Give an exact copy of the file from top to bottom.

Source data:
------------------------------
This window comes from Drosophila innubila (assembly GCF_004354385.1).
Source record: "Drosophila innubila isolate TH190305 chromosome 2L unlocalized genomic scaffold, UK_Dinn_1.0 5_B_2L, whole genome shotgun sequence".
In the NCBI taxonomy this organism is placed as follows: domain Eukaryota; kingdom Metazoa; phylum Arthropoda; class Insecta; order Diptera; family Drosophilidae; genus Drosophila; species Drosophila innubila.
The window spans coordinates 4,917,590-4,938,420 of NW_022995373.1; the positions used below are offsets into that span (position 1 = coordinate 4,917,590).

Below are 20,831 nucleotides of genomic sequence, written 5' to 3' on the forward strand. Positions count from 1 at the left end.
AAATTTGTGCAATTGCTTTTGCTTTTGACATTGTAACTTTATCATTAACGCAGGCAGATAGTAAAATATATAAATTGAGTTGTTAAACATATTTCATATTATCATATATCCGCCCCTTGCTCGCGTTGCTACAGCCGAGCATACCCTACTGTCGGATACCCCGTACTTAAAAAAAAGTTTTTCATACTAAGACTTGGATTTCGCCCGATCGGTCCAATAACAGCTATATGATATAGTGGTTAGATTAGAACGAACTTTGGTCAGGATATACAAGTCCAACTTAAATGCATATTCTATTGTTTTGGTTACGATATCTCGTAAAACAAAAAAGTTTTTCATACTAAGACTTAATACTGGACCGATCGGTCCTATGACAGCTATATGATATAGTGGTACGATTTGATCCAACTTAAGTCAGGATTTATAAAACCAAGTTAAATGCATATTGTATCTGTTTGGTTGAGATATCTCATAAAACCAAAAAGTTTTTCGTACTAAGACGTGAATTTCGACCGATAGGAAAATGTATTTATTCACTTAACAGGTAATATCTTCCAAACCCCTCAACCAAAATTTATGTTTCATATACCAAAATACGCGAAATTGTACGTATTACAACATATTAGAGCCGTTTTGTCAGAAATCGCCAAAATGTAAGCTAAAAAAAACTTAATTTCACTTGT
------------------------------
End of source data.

This window comes from Drosophila innubila (assembly GCF_004354385.1).
Source record: "Drosophila innubila isolate TH190305 chromosome 2L unlocalized genomic scaffold, UK_Dinn_1.0 5_B_2L, whole genome shotgun sequence".
In the NCBI taxonomy this organism is placed as follows: domain Eukaryota; kingdom Metazoa; phylum Arthropoda; class Insecta; order Diptera; family Drosophilidae; genus Drosophila; species Drosophila innubila.
The window spans coordinates 4,917,590-4,938,420 of NW_022995373.1; the positions used below are offsets into that span (position 1 = coordinate 4,917,590).

Below are 20,831 nucleotides of genomic sequence, written 5' to 3' on the forward strand. Positions count from 1 at the left end.
AAATTTGTGCAATTGCTTTTGCTTTTGACATTGTAACTTTATCATTAACGCAGGCAGATAGTAAAATATATAAATTGAGTTGTTAAACATATTTCATATTATCATATATCCGCCCCTTGCTCGCGTTGCTACAGCCGAGCATACCCTACTGTCGGATACCCCGTACTTAAAAAAAAGTTTTTCATACTAAGACTTGGATTTCGCCCGATCGGTCCAATAACAGCTATATGATATAGTGGTTAGATTAGAACGAACTTTGGTCAGGATATACAAGTCCAACTTAAATGCATATTCTATTGTTTTGGTTACGATATCTCGTAAAACAAAAAAGTTTTTCATACTAAGACTTAATACTGGACCGATCGGTCCTATGACAGCTATATGATATAGTGGTACGATTTGATCCAACTTAAGTCAGGATTTATAAAACCAAGTTAAATGCATATTGTATCTGTTTGGTTGAGATATCTCATAAAACCAAAAAGTTTTTCGTACTAAGACGTGAATTTCGACCGATAGGAAAATGTATTTATTCACTTAACAGGTAATATCTTCCAAACCCCTCAACCAAAATTTATGTTTCATATACCAAAATACGCGAAATTGTACGTATTACAACATATTAGAGCCGTTTTGTCAGAAATCGCCAAAATGTAAGCTAAAAAAAACTTAATTTCACTTGT